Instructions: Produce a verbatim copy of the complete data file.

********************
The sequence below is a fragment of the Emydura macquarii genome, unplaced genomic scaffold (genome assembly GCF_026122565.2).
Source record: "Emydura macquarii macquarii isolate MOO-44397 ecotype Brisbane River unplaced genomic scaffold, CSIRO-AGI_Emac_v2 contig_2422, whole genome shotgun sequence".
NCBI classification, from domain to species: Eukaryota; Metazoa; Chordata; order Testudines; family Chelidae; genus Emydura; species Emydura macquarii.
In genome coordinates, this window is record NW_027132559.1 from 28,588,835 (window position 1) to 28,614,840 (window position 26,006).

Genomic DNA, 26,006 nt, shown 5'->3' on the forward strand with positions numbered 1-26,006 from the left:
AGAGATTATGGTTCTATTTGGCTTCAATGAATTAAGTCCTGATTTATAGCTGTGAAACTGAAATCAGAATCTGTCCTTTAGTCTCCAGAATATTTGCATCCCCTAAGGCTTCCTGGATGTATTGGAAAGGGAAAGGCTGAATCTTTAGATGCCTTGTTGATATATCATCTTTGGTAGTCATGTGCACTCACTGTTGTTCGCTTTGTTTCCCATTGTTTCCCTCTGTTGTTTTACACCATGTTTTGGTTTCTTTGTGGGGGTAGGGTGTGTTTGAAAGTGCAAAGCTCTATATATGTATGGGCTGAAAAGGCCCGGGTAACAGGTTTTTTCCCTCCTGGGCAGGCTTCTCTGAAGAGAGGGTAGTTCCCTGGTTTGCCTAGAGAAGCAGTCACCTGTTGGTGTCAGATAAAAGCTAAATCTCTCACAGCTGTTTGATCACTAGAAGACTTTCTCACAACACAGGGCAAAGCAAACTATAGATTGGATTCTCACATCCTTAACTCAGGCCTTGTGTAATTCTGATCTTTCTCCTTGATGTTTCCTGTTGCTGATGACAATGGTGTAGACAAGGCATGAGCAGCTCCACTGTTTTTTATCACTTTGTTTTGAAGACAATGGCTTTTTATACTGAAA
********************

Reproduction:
The sequence below is a fragment of the Emydura macquarii genome, unplaced genomic scaffold (genome assembly GCF_026122565.2).
Source record: "Emydura macquarii macquarii isolate MOO-44397 ecotype Brisbane River unplaced genomic scaffold, CSIRO-AGI_Emac_v2 contig_2422, whole genome shotgun sequence".
NCBI classification, from domain to species: Eukaryota; Metazoa; Chordata; order Testudines; family Chelidae; genus Emydura; species Emydura macquarii.
In genome coordinates, this window is record NW_027132559.1 from 28,588,835 (window position 1) to 28,614,840 (window position 26,006).

Genomic DNA, 26,006 nt, shown 5'->3' on the forward strand with positions numbered 1-26,006 from the left:
AGAGATTATGGTTCTATTTGGCTTCAATGAATTAAGTCCTGATTTATAGCTGTGAAACTGAAATCAGAATCTGTCCTTTAGTCTCCAGAATATTTGCATCCCCTAAGGCTTCCTGGATGTATTGGAAAGGGAAAGGCTGAATCTTTAGATGCCTTGTTGATATATCATCTTTGGTAGTCATGTGCACTCACTGTTGTTCGCTTTGTTTCCCATTGTTTCCCTCTGTTGTTTTACACCATGTTTTGGTTTCTTTGTGGGGGTAGGGTGTGTTTGAAAGTGCAAAGCTCTATATATGTATGGGCTGAAAAGGCCCGGGTAACAGGTTTTTTCCCTCCTGGGCAGGCTTCTCTGAAGAGAGGGTAGTTCCCTGGTTTGCCTAGAGAAGCAGTCACCTGTTGGTGTCAGATAAAAGCTAAATCTCTCACAGCTGTTTGATCACTAGAAGACTTTCTCACAACACAGGGCAAAGCAAACTATAGATTGGATTCTCACATCCTTAACTCAGGCCTTGTGTAATTCTGATCTTTCTCCTTGATGTTTCCTGTTGCTGATGACAATGGTGTAGACAAGGCATGAGCAGCTCCACTGTTTTTTATCACTTTGTTTTGAAGACAATGGCTTTTTATACTGAAA